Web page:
Thursday, October 17, 2013

Botnit Recreates And Explores Vivid Memories

Botnit has been a bit of a unknown quantity in 80s inspired synth worlds. His sounds have come across as experimental and adventurous, tapping into numerous old and new influences. In his EP from earlier in 2013 entitled No Winter (reviewed on Synthetix.FM here) the Botnit universe was found to still be chaotic formation with numerous styles colliding head on with each other in an explosive manner. The result was definitely exciting, but stuck to the harder edges of the spectrum with a visceral savagery that ran concurrently through the tracks.

On Vivid Memories we find a growth and transformation of his sounds, via his single releases, that allows for more contrast and a different kind of intensity. The sounds are still cut from many different cloths and stitched together in some non-traditional manners however the scope has been broadened to encompass a variety of new emotional contexts. The ten tracks on Vivid Memories seem to have softer edge to the sounds too, with a warmth that glows more than burns, with focuses shifting to a melodically geared emphasis.

Botnit has gone to the trouble of describing what each track is based on on the Bandcamp page for the Vivid Memories, so be sure to get the sharper pictures with his insights as you listen.  The compartmentalised nature of this release gives a great deal of strength to the individual ideas and it's fantastic to share a bit of the behind-the-scenes creative process.

With the opening track, 'Shoulda Brought Back Up' we are initiated into the Botnit take on progressive house sounds taken into 80s dramatics. Shades of the wonderful Michael Cassette echo throughout the synthscape with much beauty. The instruments are wonderfully warm and inviting in their presentation, almost comforting and the feeling of being transported into new worlds in absolute safety with Botnit's sounds being so soothing and invigorating. This is continued into 'Technoir' that takes Botnit's melodic structures into a bit more an Alpha Boy zone and works the stars into synthual alignments of bright colours and hypnotising structures.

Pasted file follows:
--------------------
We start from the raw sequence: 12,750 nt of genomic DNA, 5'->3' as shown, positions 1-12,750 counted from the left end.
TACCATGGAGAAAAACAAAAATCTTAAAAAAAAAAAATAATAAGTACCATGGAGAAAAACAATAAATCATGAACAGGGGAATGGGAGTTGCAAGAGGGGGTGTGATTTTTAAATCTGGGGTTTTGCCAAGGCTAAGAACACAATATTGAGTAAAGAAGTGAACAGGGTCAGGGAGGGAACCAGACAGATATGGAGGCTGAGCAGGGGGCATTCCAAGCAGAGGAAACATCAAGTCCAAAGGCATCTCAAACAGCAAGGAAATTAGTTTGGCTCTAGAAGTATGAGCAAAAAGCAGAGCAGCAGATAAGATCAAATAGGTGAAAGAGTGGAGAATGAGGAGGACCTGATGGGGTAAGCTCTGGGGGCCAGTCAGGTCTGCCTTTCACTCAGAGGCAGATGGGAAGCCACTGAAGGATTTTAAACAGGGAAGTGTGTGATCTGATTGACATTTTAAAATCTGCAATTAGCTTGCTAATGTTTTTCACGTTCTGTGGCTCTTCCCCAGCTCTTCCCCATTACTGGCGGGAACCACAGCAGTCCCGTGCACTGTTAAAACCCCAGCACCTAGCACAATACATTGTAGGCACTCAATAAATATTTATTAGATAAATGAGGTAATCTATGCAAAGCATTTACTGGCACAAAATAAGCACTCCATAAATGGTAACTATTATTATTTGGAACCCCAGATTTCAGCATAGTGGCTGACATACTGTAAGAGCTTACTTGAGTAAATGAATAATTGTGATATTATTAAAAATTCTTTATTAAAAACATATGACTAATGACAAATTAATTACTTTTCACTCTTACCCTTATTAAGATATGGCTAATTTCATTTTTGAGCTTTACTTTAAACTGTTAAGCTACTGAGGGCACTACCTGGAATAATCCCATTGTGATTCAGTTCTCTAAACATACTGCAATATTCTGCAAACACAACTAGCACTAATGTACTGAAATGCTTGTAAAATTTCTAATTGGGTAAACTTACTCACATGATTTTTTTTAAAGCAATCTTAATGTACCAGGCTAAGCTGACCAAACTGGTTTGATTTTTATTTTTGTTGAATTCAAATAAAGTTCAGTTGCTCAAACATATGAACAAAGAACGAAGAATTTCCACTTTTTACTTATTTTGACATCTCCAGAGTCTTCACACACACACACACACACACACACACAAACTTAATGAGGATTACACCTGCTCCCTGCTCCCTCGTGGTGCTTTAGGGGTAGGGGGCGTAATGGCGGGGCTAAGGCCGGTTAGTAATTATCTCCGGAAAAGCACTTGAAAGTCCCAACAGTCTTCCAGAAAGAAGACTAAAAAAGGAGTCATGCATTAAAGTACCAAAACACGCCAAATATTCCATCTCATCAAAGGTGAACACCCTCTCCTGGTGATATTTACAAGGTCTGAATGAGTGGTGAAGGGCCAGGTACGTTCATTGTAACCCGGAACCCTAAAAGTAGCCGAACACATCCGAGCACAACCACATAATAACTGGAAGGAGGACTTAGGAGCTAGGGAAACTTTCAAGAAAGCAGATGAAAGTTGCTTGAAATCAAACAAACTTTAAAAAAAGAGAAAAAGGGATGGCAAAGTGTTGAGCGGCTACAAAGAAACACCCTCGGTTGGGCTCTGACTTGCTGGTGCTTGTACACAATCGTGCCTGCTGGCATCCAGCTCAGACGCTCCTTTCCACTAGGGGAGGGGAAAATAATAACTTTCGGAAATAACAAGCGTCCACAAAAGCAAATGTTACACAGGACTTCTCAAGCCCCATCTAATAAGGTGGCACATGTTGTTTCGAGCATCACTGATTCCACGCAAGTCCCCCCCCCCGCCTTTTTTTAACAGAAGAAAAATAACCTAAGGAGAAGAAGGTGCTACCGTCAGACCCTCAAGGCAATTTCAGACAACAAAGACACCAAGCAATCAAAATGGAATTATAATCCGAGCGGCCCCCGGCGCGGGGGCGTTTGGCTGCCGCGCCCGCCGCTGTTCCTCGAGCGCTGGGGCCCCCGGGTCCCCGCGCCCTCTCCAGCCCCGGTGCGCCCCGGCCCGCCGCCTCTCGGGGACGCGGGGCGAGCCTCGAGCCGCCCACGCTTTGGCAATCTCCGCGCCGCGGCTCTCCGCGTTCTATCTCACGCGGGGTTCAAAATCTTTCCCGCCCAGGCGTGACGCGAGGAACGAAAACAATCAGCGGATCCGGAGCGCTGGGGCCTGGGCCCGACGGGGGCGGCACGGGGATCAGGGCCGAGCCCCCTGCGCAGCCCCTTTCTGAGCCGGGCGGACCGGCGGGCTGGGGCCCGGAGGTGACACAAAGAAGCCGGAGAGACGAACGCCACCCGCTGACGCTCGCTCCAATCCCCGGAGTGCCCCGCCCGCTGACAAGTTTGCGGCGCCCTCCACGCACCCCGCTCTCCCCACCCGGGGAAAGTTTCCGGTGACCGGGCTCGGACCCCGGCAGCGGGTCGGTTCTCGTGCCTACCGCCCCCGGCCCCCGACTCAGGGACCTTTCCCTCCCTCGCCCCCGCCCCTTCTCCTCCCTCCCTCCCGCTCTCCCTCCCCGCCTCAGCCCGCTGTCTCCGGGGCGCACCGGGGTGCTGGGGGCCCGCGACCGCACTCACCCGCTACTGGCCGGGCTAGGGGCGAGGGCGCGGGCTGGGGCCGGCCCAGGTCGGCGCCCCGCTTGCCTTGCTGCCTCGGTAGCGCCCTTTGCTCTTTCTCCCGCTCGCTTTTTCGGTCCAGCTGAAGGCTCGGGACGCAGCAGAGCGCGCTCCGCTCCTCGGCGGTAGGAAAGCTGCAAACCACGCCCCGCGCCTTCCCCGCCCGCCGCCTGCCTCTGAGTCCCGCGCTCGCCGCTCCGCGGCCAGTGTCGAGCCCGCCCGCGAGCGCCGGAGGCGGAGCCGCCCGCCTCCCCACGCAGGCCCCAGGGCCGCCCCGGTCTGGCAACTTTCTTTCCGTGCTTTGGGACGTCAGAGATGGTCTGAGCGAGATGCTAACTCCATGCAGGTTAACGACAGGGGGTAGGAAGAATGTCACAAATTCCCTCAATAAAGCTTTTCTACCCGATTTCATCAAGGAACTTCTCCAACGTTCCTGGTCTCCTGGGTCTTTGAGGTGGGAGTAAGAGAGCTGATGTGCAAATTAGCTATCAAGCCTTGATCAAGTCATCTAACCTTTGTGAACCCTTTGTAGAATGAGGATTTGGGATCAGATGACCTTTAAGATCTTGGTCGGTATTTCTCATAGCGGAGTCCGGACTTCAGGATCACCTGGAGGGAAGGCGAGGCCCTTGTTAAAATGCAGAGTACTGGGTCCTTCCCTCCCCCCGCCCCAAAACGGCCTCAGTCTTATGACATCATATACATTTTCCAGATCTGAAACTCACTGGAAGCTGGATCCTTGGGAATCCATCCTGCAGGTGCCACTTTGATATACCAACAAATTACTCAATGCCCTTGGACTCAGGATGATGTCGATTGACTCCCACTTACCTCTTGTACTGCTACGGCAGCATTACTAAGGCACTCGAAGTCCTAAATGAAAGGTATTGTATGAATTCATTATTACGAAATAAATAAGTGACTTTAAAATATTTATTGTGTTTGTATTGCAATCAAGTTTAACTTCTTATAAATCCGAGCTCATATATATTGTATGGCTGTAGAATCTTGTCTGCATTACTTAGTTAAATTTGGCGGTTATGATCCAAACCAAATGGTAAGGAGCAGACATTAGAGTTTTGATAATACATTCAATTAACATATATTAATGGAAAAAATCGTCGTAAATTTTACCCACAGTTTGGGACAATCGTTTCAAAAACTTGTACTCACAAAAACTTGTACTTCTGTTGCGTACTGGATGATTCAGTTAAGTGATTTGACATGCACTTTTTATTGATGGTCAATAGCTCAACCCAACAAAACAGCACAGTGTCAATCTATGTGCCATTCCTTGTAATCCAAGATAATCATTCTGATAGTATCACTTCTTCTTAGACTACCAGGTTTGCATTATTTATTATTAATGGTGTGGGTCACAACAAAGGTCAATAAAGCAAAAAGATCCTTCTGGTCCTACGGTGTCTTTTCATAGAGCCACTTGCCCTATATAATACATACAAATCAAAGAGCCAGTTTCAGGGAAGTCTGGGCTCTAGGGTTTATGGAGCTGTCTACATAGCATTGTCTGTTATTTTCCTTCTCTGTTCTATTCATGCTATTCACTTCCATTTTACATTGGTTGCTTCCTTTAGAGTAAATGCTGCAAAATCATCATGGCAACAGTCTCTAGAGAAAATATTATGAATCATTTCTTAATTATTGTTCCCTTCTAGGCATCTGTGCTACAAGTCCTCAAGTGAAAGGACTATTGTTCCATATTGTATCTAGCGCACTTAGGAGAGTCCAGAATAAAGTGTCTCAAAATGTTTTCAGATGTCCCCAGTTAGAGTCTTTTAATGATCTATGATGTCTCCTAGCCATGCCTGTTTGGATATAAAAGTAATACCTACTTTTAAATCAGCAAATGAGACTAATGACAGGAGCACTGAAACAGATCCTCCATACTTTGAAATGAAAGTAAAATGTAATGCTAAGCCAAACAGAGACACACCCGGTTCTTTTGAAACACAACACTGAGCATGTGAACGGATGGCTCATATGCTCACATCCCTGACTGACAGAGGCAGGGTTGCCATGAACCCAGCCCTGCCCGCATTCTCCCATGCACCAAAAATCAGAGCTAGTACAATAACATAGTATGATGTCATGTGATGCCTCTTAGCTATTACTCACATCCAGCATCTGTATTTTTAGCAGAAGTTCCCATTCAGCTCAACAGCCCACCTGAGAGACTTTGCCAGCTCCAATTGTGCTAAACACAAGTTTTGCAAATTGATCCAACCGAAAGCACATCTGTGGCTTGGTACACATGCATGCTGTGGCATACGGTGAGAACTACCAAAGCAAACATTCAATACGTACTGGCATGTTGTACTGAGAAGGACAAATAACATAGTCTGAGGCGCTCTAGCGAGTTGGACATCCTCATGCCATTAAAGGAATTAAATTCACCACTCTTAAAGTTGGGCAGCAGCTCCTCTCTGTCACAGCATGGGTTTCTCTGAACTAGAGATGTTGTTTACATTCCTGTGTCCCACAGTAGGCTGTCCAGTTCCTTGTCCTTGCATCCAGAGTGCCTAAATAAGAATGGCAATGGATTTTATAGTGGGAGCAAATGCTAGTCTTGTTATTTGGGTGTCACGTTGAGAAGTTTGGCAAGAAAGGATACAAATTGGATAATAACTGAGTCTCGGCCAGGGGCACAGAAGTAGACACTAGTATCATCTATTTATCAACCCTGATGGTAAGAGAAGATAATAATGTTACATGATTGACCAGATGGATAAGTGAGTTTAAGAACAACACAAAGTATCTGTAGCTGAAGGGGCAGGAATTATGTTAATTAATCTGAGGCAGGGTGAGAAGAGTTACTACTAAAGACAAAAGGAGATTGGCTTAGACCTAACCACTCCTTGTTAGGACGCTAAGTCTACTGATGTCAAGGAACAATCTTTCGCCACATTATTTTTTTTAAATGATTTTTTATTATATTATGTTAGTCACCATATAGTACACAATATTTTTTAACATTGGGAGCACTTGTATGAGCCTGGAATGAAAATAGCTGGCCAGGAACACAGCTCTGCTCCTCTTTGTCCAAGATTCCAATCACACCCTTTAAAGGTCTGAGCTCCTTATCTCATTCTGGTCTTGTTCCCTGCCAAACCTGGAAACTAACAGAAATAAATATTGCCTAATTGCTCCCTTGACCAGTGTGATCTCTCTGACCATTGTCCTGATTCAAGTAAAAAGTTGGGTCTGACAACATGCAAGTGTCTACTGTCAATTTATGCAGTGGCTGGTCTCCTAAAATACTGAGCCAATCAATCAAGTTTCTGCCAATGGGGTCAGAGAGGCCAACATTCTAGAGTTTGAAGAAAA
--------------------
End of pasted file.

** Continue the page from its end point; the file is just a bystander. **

The aptly titled 'Innovation' takes the Botnit sound back to it's more visceral tones with a violently brooding bassline that contrasts the glittering melodies. Interspersed samples about the new technology of the compact disc add a great feel and I can easily envisage visuals to complement this experience. The progressive flavours and dangerous bassline definitely make 'Innovation' rock hard. It's the bassline that keeps things rockin in the following piece 'Sensation'. The groove is kickin the 80s in all the right ways as the layers of synths bring in radical new energies.

One of the few musical relationships on the record goes from 'Sensation' to 'Hi-Score', similar ideas are taken in new directions and with a ramped up intensity. Again the use of samples is expertly implemented adding perfect context for the musical narrative that builds into a synth explosion towards the latter movements. As the subdued tones of 'Drive The Best' drift into view we're taken to a new part of the Botnit repertoire with airy synths and subtle details allowed to combine into a beautiful new space. The synthscape is vast in it's presentation while intimately describing every possibility.

The sounds are eased into a style I'd describe as slow motion OutRun on the piece 'City Montage'. Explorations of intensity but with a ghostly element about them provide for a marvellous dichotomy of sound that ebbs, flows and moves more like a bird weaving in and out towering skyscrapers with a natural ability mankind can barely relate to. 'Finish Line' is easily the most delicate piece on the album as gorgeous synths are intimated with reverence to classic 80s emotions but are delivered with a contemporary structure. The result is entrancing in its spatial realities and restrained beauty.

'A Robot Sings' is a visionary excursion where the Botnit experience is humanised through technology and emoted in a wonderful manner. The lead 'voice' is inquisitive and soulful with ideas and emotions transcending traditional language as the music jams along at a respectful canter in response. The final act of 'Vivid Memories' feels like the most emotionally invested track on the album as the narrative takes to the skies and wanders the clouds with swelling synths and syncopated percussion. The synthscape is kept to a bare minimum to keep aloft and the thermals provide dizzying heights as the heavens beckon to us to rise even further. This piece bookends the album with flashes of previous ideas and moods being explored ever so gently before the final fade into the azure vastness above.

The Vivid Memories Botnit has created on this album are places and ideas I want to revisit time and time again. The growth displayed in this artists aesthetic is undeniable as is his deeper emotional investment in his creations, which in turn makes the album incredibly rewarding and involving from the listener's perspective. Botnit's music has come of age in this album and I feel that this record was made looking more inward than outward, something that always makes for great listening experiences.

Botnit presents the Vivid Memories album on his Bandcamp page here and this album is a vividly lucid chapter in Botnit's musical journey. The personalities and ideas in each piece are tempered with equal parts of homage and creativity and Synthetix.FM very highly recommends this album to all fans of 80s synth sounds that know where they came from but also know where they're going.

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